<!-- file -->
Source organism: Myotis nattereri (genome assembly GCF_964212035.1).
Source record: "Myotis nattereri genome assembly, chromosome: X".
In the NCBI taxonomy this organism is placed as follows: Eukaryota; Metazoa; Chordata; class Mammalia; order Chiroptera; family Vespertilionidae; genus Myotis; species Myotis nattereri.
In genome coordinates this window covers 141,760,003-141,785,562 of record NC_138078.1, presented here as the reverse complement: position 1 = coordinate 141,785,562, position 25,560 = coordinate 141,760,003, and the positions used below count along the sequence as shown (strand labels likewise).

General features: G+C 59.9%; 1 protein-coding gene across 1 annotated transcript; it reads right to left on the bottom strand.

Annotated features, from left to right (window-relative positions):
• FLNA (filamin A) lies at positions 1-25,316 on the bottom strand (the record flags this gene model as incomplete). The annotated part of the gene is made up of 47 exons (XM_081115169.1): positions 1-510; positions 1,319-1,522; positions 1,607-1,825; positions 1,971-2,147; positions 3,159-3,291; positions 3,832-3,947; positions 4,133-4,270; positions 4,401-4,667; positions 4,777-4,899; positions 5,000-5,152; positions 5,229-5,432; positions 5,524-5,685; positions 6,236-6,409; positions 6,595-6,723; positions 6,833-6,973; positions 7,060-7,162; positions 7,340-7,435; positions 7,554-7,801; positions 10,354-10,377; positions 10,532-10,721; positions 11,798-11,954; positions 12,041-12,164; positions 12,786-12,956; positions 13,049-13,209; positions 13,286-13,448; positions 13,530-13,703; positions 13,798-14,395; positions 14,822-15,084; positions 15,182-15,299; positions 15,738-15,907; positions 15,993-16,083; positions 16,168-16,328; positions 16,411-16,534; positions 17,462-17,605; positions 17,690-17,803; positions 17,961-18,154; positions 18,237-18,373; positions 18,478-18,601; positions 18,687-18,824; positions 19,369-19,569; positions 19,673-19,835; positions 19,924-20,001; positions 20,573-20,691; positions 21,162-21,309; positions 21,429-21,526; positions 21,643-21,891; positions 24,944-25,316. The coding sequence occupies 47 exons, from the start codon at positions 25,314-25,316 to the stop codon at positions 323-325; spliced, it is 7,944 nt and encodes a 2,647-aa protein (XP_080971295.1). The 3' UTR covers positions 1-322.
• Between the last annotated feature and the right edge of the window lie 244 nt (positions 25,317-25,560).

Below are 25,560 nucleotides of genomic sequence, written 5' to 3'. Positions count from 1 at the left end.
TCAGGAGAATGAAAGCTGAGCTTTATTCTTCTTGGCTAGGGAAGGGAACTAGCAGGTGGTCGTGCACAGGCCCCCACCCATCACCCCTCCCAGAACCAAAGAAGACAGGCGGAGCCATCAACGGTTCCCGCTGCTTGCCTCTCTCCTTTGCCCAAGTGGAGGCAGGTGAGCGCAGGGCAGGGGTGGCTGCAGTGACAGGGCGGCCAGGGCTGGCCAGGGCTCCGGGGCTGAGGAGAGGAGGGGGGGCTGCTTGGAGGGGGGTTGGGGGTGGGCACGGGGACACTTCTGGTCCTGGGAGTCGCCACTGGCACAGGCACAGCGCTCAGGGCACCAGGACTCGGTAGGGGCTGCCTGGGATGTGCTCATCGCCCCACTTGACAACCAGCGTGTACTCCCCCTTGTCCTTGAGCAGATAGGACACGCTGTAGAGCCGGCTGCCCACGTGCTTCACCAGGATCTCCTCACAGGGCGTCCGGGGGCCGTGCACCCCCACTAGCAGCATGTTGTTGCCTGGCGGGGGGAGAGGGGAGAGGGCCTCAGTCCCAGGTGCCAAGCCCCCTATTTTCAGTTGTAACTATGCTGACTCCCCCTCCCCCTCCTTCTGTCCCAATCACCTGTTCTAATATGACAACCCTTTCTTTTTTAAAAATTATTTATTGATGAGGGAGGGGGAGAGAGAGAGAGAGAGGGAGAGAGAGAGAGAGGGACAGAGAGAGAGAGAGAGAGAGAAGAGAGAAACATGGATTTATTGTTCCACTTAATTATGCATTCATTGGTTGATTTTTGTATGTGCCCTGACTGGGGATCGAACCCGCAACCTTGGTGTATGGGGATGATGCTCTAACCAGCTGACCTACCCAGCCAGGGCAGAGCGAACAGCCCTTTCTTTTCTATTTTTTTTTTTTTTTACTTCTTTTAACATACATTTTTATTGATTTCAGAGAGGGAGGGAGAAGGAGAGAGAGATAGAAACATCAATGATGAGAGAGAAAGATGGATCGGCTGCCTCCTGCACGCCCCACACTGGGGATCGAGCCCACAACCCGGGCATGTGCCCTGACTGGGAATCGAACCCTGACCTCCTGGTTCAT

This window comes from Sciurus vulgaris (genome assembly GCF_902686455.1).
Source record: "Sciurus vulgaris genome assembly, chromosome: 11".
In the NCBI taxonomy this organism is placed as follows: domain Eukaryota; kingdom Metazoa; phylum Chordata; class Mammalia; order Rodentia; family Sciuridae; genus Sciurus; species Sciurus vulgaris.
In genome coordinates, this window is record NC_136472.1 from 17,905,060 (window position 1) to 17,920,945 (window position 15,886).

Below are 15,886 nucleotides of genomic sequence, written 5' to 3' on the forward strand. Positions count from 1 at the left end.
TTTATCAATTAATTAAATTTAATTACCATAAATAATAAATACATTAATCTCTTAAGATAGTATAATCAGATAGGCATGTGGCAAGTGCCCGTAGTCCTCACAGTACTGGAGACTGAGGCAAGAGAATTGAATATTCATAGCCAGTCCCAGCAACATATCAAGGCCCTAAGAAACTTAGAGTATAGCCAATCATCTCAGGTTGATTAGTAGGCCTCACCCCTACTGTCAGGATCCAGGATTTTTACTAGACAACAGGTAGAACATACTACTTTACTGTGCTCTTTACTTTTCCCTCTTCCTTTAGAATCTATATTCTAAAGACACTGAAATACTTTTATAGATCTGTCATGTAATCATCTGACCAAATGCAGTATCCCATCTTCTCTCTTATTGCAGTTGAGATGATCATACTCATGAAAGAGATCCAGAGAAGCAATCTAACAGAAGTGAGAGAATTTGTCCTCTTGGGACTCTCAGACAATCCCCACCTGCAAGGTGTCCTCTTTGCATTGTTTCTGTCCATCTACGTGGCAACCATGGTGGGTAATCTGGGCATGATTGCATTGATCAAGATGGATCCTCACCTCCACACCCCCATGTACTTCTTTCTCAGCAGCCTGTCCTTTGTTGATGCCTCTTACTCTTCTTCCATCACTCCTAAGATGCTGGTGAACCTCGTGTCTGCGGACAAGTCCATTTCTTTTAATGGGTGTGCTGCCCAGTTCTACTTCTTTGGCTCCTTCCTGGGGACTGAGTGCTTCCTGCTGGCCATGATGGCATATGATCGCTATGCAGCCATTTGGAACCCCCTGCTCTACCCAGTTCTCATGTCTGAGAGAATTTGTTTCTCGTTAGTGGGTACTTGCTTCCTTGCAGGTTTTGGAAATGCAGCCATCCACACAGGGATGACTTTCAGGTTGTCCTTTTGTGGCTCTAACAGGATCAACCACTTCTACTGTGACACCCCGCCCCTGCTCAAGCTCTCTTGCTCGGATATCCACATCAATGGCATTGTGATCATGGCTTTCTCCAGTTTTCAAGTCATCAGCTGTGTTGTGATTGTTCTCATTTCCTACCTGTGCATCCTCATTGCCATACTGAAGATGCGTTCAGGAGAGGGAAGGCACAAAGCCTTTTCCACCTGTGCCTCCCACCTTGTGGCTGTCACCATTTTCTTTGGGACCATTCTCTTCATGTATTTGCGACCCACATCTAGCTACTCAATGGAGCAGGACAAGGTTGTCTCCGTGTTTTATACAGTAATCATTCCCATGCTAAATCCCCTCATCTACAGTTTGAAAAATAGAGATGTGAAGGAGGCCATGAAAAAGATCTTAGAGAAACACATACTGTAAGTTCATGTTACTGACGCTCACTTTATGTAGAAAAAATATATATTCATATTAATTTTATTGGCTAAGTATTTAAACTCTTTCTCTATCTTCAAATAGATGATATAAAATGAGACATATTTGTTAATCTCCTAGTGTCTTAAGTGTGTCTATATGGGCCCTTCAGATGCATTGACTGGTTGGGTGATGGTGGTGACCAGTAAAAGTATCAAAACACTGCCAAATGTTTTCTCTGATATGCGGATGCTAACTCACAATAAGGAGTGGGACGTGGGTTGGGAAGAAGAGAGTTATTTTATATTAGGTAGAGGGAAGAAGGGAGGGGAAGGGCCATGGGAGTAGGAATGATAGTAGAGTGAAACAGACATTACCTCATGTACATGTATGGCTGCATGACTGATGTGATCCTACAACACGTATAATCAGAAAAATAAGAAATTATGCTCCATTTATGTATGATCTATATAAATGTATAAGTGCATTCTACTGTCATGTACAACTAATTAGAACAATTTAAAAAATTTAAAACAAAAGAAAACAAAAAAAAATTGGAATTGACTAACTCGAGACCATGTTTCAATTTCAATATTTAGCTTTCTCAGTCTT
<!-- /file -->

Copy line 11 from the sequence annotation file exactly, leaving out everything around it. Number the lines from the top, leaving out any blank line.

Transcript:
This window comes from Sciurus vulgaris (genome assembly GCF_902686455.1).